Pub Becomes Speakeasy for Harlem Renaissance Night

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The EC transformed from a modern student-hangout to an open-mic showcase in a 1920’s art gallery, complete with the pub as a hidden speakeasy, on Friday Feb. 18.

Student Program Coordinator Hope Sanders (‘22) said, “The inspiration behind the night was to create a safe place where students felt comfortable to be as vulnerable and as creative as they wanted to be.”

Crawford Hall was decorated for Harlem Renaissance Night with art, beads, handmade feather-filled centerpieces and lights. 

The night racked up a wide variety of participants and was said to be decorated beautifully. 

“My jaw genuinely dropped when I walked into Crawford Hall,” Participant Shannon Mills (‘23) said. “ The decorations, sparkling cider and art [on] the walls truly transported us all back to the 1920’s.”

To further celebrate the event, participants were invited to dress in 1920’s attire and were promised the prize of a record player to a participant properly dressed for the era. 

The Night featured actor, educator and poet Othell J. Miller as emcee, along with pieces from Harlem Renaissance writers to perform at the open mic. Students were not limited to these performative pieces, however, and were also encouraged to bring their own material.

“I loved getting to hear everyone’s personal stories and [thought] it was a brave space where people felt comfortable sharing their experiences, and it was educational,” Mills said.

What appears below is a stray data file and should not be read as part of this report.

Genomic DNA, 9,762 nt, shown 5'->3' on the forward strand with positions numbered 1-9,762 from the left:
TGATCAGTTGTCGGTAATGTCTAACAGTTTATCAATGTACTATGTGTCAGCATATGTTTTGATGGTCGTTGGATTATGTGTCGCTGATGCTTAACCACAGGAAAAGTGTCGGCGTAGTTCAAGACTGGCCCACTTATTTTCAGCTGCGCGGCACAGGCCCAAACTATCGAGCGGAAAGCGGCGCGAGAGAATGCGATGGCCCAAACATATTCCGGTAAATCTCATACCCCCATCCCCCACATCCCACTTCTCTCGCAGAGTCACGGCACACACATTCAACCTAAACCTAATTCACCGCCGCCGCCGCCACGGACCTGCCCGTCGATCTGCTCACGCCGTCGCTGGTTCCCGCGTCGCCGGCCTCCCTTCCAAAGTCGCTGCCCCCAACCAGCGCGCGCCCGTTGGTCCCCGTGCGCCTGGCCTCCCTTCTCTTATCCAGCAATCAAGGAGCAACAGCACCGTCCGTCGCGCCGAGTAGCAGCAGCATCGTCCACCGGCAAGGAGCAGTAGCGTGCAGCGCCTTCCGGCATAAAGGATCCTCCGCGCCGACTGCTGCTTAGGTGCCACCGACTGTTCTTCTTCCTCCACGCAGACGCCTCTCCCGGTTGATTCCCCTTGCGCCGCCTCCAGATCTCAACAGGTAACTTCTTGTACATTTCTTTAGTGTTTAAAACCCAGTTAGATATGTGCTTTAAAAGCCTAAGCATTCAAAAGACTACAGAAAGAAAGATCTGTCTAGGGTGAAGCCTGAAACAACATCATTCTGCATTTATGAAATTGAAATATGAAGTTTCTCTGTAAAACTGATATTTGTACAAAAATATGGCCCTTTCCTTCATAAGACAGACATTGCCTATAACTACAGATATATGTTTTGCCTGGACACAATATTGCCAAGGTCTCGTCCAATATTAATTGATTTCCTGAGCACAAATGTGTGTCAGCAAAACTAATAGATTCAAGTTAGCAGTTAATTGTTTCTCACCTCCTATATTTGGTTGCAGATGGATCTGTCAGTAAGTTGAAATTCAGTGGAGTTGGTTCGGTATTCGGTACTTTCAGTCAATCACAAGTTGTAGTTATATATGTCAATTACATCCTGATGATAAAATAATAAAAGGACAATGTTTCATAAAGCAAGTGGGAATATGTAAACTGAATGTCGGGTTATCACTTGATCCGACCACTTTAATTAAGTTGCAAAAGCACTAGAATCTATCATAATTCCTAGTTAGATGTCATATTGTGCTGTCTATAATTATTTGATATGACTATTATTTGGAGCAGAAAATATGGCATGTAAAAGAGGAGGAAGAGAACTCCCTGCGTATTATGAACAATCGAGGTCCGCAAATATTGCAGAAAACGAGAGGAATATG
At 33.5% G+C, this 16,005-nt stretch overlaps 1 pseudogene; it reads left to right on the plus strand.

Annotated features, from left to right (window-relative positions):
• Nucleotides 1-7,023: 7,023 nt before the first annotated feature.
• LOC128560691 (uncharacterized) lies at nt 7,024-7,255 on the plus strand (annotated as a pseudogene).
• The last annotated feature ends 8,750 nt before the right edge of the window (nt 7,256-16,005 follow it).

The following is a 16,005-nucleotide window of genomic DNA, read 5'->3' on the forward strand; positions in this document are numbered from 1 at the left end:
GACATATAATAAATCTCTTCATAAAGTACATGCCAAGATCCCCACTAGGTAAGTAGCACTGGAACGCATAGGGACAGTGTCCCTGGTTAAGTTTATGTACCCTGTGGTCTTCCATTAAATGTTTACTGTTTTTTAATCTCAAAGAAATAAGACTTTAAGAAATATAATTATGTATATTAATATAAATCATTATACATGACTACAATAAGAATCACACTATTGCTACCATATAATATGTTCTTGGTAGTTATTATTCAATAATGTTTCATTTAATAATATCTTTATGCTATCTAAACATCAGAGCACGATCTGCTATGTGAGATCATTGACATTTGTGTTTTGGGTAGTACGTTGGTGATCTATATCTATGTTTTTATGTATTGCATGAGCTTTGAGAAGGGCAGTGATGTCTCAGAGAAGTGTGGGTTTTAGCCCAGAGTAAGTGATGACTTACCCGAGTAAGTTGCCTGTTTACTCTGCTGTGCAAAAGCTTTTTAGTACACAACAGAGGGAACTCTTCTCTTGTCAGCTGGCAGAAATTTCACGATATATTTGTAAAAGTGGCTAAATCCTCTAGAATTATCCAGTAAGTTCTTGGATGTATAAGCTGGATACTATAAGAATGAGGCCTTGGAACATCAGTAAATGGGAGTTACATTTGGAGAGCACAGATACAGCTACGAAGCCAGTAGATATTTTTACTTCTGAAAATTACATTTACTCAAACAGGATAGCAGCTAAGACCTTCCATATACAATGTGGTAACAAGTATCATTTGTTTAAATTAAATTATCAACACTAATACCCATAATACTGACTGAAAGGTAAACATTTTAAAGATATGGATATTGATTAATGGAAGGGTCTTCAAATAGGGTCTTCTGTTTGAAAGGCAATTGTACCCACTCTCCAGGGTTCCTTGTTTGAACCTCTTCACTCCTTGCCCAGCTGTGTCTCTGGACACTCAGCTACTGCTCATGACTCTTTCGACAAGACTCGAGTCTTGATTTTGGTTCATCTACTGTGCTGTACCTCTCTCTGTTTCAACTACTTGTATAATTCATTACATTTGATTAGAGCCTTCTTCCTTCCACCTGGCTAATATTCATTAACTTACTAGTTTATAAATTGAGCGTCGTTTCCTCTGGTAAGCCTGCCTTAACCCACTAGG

“The only drawback of the night I feel is that not everyone from the Drew community could be there, but I feel as though the students who did attend were able to take away so much from the event that I wanted them to, and they left with a deeper understanding of the importance of the era and a renewed confidence in being vulnerable and creative,” Sanders said.

Sanders ran this Drew Night Life Event, which featured a collaboration with Diversity Equity and Inclusion (DEI) Coordinator Monica Madera. The event took place during Black History Month to celebrate Black excellence.

“I chose to host Harlem Renaissance Night because I wanted to have a Black History Month event where we were educating people on an important time period for African Americans as well as celebrating their individuality and creativity within that era,” said Sanders.

Madera is also coordinating the next Black & Brown at Drew event on Feb. 28 from 6:30 p.m. to 8:30 p.m. in the 1867 Lounge to discuss mental health. The event is open to the entire Drew community. 

Those interested in attending any DNL events can check out Champion 2K Bingo Night on Feb. 25 from 8 p.m. to 12 a.m. in the EC Eatery.

food man red hands
Photo by Hensley Carrasco on

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